Vaccine Good Friday, Resurrection, and a year in the desert

Jesus only had to spend 40 days in the desert and 3 days in the tomb before his resurrection. We’ve been cloistered for more than a year, and even with a dose of the vaccine we spend between 2 weeks and 2 months in the “tomb” of waiting for immunity. I received the first dose of the vaccine on Good Friday, and it feels like I’m waiting for Easter.

We’re all waiting. We spent a long winter in the desert, seeing deaths and illnesses mount, watching loved ones struggle from afar. Now we’re in the tomb; we’re not free yet, and we don’t know if we will be. But the promise of resurrection is on the horizon, and in three short days we’ll rise anew.

What is life like after being resurrected from the dead? Jesus floated around for some dramatic appearances before zapping into space. For most of us, although we’ll return to a life that may look similar to pre-pandemic times, we’re now forever transfigured by our experience.

A year in the desert is transformational. For many like me, our lives and careers stopped. We turned to long-distance friends and solitary entertainment. Some were able to slowly return to a sense of normalcy, although I do not envy them. Given the time to pursue whatever I’d like, I was forced to question what my purpose truly is. Stuck in the desert of meaninglessness, what do we choose to pursue?

I’ve found that external affirmation is hugely important psychologically. It is the primary thing I’ve been missing, as the external signifiers of worth and achievement have been stripped away. I’ve also realized that, although it feels good, doing things for the praise and respect of others is fundamentally a hollow pursuit! Staking one’s own meaning on the opinion of others is at best empty and at worst self-destructive.

The desert reminds us how small we are, how vast the sandy expanse of life is, how little the wind or sun cares for our very existence. The tomb reminds us that darkness and nothingness are pervasive and eternal. Resurrection teaches us that we can find joy in existence despite these things. Resurrection doesn’t provide us with meaning to live, but it does afford us the opportunity to enjoy the search for meaning, or, at the very least, enjoy the lack of meaning.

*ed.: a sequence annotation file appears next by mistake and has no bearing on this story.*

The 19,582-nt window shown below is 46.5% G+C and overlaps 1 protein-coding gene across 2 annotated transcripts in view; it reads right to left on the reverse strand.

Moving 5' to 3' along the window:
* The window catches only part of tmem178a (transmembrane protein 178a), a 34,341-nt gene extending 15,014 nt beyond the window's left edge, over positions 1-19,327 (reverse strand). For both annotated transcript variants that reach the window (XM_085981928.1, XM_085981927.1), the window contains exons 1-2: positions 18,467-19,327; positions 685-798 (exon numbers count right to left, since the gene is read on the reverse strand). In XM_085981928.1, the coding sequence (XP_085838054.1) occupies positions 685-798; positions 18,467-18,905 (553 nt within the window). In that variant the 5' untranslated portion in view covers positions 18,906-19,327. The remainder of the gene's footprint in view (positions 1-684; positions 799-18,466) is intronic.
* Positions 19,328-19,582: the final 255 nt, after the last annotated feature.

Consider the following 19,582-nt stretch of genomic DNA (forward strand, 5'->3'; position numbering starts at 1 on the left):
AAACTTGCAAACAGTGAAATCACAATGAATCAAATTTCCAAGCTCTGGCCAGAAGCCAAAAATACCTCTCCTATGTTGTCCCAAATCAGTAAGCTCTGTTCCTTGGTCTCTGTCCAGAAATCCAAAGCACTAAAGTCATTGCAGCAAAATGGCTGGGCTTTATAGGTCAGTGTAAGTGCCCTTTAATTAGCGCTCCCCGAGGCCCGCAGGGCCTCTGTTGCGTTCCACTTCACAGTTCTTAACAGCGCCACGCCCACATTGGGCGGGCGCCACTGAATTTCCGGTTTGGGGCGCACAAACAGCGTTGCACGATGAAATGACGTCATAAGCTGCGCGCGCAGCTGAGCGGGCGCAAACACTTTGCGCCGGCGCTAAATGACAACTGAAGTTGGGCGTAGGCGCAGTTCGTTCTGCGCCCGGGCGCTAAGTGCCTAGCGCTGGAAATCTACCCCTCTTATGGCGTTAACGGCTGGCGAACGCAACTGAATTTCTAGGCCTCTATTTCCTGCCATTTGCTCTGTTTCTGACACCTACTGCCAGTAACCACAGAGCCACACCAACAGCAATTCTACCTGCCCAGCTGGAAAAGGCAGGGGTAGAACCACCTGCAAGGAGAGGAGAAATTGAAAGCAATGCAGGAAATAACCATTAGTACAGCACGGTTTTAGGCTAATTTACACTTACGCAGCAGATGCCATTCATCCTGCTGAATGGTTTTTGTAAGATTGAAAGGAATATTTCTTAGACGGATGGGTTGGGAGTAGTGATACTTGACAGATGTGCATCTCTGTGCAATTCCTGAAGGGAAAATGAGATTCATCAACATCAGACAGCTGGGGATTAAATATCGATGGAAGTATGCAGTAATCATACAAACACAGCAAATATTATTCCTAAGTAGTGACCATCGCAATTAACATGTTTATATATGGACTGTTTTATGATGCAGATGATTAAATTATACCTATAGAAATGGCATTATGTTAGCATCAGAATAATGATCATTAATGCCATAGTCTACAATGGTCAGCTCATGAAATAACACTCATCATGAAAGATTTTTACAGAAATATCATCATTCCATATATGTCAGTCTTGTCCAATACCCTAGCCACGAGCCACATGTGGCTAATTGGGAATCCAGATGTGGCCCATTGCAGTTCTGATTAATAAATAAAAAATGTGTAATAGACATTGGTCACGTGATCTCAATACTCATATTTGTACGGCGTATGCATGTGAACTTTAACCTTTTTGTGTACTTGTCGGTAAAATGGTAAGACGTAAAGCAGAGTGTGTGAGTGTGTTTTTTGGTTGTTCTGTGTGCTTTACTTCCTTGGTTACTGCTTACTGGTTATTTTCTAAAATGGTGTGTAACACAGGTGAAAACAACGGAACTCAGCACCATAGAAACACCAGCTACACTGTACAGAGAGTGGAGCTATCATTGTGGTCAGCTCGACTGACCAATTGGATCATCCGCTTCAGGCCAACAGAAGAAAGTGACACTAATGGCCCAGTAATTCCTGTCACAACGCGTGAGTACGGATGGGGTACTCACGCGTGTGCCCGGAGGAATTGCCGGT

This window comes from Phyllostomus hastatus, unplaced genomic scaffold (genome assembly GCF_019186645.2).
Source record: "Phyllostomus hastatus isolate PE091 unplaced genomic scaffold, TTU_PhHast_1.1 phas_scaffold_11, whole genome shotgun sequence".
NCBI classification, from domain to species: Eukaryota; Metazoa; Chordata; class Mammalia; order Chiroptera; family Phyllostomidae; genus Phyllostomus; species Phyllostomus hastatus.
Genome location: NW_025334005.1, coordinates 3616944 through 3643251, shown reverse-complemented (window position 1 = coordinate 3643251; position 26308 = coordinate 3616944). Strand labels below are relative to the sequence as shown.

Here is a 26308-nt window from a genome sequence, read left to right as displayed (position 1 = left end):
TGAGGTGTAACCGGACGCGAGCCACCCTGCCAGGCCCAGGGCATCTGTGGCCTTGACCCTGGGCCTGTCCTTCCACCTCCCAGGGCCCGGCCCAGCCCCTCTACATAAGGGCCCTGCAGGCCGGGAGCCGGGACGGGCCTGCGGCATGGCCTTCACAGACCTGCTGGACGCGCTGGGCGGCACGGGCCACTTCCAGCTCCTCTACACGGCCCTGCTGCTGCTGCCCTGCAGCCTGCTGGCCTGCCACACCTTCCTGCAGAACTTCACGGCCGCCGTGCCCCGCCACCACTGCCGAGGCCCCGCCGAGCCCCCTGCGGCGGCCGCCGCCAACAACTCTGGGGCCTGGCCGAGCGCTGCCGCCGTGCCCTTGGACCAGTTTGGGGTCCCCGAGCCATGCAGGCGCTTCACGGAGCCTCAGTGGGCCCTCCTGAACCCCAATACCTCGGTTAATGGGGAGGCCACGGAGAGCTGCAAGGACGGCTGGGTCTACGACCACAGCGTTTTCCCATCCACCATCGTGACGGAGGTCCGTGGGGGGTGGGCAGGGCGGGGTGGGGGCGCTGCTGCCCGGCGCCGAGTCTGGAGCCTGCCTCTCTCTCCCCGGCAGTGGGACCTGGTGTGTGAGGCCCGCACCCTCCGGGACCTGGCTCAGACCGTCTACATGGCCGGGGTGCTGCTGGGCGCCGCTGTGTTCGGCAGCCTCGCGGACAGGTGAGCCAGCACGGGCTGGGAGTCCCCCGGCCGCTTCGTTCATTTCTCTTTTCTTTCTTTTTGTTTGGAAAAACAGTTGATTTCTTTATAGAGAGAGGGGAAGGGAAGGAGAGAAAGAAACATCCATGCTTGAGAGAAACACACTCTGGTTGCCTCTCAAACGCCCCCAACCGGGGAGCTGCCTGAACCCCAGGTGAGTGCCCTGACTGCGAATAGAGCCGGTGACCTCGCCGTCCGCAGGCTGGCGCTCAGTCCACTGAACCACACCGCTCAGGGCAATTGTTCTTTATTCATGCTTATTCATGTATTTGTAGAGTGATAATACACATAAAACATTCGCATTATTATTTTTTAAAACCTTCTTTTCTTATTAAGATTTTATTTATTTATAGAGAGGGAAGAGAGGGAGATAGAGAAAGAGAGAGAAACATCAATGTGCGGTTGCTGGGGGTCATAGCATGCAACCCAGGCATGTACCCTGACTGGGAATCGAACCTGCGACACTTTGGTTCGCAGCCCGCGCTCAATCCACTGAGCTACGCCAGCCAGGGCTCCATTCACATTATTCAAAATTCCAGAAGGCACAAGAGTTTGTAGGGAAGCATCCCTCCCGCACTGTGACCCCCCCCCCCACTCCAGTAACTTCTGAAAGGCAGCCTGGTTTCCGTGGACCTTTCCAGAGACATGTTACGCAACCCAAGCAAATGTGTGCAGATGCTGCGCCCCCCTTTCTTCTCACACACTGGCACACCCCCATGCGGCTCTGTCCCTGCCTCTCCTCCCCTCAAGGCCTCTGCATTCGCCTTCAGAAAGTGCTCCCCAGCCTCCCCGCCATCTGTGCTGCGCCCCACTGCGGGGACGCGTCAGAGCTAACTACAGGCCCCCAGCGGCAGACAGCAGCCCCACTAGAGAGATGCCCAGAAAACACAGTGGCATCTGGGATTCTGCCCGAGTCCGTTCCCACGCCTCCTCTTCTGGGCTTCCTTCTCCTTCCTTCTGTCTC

I’m feeling optimistic this Holy Week. It usually has that effect on me, but even without being in church in person I’m still buoyed by hope. Happy Easter.

Catholic Ethical Considerations and a Morally Bankrupt Church

Ever since the sex-abuse scandal the Catholic Church has struggled to maintain its station as moral arbiter. Of course, the Church was slowly falling from grace in that area long ago, but the breadth and severity of the scandal has permanently tarnished the Church’s reputation in the modern era. How could anyone possibly look to the church on more nuanced ethical topics when it couldn’t even get it right in one of the most obviously easy ethical quandaries?

That’s why its funny to see the Catholic Church equivocate on moral issues that are far less dire. The Church’s statement on the Johnson and Johnson COVID-19 vaccine is almost laughable, not for what it concludes but for what it doesn’t say. It doesn’t say, for instance, that since the vaccine was developed using stem cells from aborted fetuses that it is immoral to accept. It doesn’t say the vaccine is immoral. It doesn’t say the research was immoral. The cell lines themselves are “morally compromised,” but we don’t know the circumstances of the harvesting of those cells.

The document does say that other vaccines made from stem cells are morally acceptable, like the Rubella vaccine. There is no alternative to that vaccine, though, and there is to the Coronavirus vaccine, which is how the Conference of Bishops arrive at their conclusion.

Traditional Catholic morality is founded on a Kantian sort of deontology: God tells us what is right and wrong. The ends do not justify the means. Abortion, for instance, is a moral wrong, not because of the consequences, but because it is wrong, full-stop. It doesn’t matter if terminating the pregnancy makes life better for other people, or if the child would unreasonably suffer by being born, it is simply an ethical precept that abortion is immoral.

Yet the Bishops here are asking us to decide that using a particular vaccine is on some scale of morality based on how many people might be saved in so doing. It doesn’t matter if the development process was morally compromised if it is the only vaccine and the only way to prevent that suffering. Even if there are other alternatives, those are only “preferable,” not moral requirements.

Catholic morality has never worked this way, and to see the Bishops slowly arrive at a consequentialist meta-ethic is an incredible demonstration of the collapse of traditional religious teaching, much more so than if the church were to finally catch up to modernity on, say, same-sex marriage. It means that there is no right or wrong, only utility. It means that we can abrogate moral precepts if the ends justify the means. It means that “morally compromised” science (or people or situations or whatever) are acceptable if the outcome is good. Good for whom? The Catholic Bishops, presumably.